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A lot of people lost their jobs during the pandemic. Many people are in jobs they hate. Naturally, there are a lot more people out there thinking about getting into freelancing. The question is: should you become a freelancer? If you’re thinking about it, here are some questions you can ask yourself to figure it all out.

Can you manage your time?

When you become a freelancer, there’s no one laying out a schedule for you. You can work in the morning, the afternoon, you can take long weekends if you want to. Thing is, some people are paralyzed by the idea of having to structure their own time.

And, if you’ve worked for an employer your whole life, it’ll take a while for you to get used to the mindset that you’re in control of your time. But, you should really think about it: do you think you’ll be good at this? Are you good at estimating the time it takes to get projects done? Ask yourself some hard questions about time management, because that’s extremely important when it comes to freelancing!

    Are you disciplined?

    Time management is one thing, but are you disciplined enough to use that time properly? Are you easily distracted by other stuff? If so, would you have the discipline it takes to address those distractions? Do you have kids to take care of while you work? Can you bring some order to the house to get things done?

    When you’re working for yourself, you have to be dedicated to your business, and to your clients. That means, getting the job done, on time. It means delivering a high quality product or service. You can totally become a freelancer without that kind of discipline, but you won’t get very far.

    Are you a people person?

    You might think that you can become a freelancer in fields that are generally reserved for introverts, whether it’s accounting or graphic design. When you work for an employer, they hand you all the work, and you never have to deal with customers or vendors.

    When you freelance, you have to do everything. That means, doing customer service, dealing with third party vendors, networking within your industry, answering questions from potential new clients, etc. That requires really good communication skills, and you should be really straight with yourself: am I good at that? Can I improve my skills?

    Are you game to do the stuff you hate?

    A lot of artists become freelancers, and the one thing they hate to do is the marketing side of things. As an artist myself, I know that it can be extra hard to promote myself and my work. I’ve yet to meet a creative person that doesn’t suffer from a form of imposter syndrome.

    But, that doesn’t have to block your success. You gotta be willing to just work through it and see the stuff you hate doing as a means to an end. In other words, are you willing to do the shitty stuff to get you to where you want to be?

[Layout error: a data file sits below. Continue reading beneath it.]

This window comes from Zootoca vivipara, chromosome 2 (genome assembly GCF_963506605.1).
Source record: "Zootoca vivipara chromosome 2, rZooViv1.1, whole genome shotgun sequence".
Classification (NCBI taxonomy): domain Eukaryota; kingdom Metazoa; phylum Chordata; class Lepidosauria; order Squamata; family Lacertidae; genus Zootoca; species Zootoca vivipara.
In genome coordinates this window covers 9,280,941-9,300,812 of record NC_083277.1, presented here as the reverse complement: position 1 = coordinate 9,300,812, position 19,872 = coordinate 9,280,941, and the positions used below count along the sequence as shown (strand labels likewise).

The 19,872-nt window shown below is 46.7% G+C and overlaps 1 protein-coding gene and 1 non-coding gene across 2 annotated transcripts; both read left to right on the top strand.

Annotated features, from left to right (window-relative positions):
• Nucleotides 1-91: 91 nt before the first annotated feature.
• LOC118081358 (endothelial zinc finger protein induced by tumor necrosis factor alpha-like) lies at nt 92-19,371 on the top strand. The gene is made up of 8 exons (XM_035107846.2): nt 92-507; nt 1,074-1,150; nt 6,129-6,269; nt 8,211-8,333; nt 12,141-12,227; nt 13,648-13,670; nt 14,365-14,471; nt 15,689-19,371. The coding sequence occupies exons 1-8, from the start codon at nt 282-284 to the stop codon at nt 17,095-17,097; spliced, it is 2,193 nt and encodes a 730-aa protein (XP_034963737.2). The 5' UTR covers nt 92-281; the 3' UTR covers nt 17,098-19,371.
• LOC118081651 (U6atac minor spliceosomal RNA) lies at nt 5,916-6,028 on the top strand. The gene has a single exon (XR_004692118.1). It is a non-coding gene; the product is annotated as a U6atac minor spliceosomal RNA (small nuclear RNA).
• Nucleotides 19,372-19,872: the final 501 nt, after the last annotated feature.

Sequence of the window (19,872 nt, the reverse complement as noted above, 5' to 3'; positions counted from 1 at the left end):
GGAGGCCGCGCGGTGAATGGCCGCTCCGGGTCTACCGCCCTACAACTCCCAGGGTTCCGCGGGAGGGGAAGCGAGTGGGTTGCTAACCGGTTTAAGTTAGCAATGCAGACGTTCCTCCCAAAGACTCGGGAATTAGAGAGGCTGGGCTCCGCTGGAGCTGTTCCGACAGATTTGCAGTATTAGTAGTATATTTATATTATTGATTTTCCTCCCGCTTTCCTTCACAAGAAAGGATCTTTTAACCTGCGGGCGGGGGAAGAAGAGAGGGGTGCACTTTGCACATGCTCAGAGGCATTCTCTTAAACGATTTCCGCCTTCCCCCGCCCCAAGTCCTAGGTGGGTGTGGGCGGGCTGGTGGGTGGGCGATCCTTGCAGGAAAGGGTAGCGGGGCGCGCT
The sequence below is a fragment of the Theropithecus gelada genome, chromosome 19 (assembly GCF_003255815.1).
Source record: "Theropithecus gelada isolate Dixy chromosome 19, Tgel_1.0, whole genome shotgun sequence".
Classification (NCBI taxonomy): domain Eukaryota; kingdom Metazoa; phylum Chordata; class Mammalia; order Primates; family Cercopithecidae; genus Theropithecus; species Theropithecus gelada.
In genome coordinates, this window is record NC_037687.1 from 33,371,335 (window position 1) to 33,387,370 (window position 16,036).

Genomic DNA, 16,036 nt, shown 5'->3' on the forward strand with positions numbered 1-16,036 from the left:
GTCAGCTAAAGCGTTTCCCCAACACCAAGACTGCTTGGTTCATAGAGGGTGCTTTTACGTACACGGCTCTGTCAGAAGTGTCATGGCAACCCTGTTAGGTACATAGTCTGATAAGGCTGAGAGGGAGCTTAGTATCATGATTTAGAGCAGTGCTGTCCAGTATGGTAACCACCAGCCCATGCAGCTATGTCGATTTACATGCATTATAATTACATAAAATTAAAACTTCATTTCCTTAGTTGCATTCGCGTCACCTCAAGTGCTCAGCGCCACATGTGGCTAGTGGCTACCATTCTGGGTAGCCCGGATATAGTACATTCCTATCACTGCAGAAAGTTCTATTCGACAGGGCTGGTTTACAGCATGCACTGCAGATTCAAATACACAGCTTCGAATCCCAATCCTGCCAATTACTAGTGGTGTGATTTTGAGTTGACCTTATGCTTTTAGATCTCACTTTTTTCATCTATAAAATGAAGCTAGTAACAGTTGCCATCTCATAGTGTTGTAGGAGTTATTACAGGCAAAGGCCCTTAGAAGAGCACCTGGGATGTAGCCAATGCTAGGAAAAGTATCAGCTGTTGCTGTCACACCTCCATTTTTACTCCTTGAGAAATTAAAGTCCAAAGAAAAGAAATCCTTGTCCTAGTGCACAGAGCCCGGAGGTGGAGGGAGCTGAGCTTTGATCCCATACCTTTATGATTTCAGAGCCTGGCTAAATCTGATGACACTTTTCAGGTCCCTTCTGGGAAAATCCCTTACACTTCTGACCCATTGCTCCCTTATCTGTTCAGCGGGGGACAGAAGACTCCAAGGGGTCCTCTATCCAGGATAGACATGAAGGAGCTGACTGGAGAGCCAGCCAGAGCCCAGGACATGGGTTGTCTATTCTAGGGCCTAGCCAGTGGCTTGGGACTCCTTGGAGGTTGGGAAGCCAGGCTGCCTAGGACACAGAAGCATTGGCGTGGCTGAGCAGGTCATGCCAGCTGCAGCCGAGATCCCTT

Do you get discouraged easily?

    You will lose contracts. You will win some. You might not get a boat load of clients in your first year in business. You might get feedback that isn’t easy to process. And, some people just won’t like you, for no reason at all! It can be competitive out there and competition does crazy things to people. Can you handle that insecurity? Do you take things very personally?

    I don’t think that you need to become inhuman to do freelance work. But, it is the type of work that really depends on being cool-headed in the face of defeats, insults, and lows. The flip side of things is that the highs, the wins, and the compliments are absolutely amazing. Can you handle all of that?

    Can people trust you?

    Are you trustworthy? Are you someone that people can trust with their money? Remember, some of your clients might be small businesses. They might be employees, trading their free time for a wage. Even the highly successful companies look for people to work with that they can depend on, and trust.

    Would you trust yourself with a $20,000 loan? Would you trust yourself to help an aging parent? If you haven’t been dependable in the past, that’s not a death sentence. You can change how you do things. But, make sure that’s a priority because all it takes is one really bad experience to sink your freelance business.

    Do you REALLY want to freelance?

    Sorry for stating the obvious here, but is that something you even really want to do? Or is it just a passing thought?

    If you want to see if it’s right for you, I always recommend that people start off doing it part-time. Whether you’ve already got a job, or not, if you start doing your own thing on the side, you’ll start to get a good feel for what it’s like.

    Worse comes to worse, you’ll pick up some new skills that you can add to your resume!

    Maybe it’s not for you?

    Freelancing looks like an easy way to make money. It’s certainly nice to not have a boss watching your every move, or needing approval from a manager for vacation time. But, it’s far from easy.

    The thing is, there’s no shame in admitting that it’s just not for you. And, if you hate your job right now, you might be better off finding a new place to work at, than choosing to become your own business.

    In the end, the worst thing you could do is to start offering your services or products to people full-time, and not be suited for that line of work at all. So, be real with yourself – and if it’s not a good fit, don’t do it. Besides, there are all sorts of fun jobs out there, and you could put your energy into finding the right fit for you!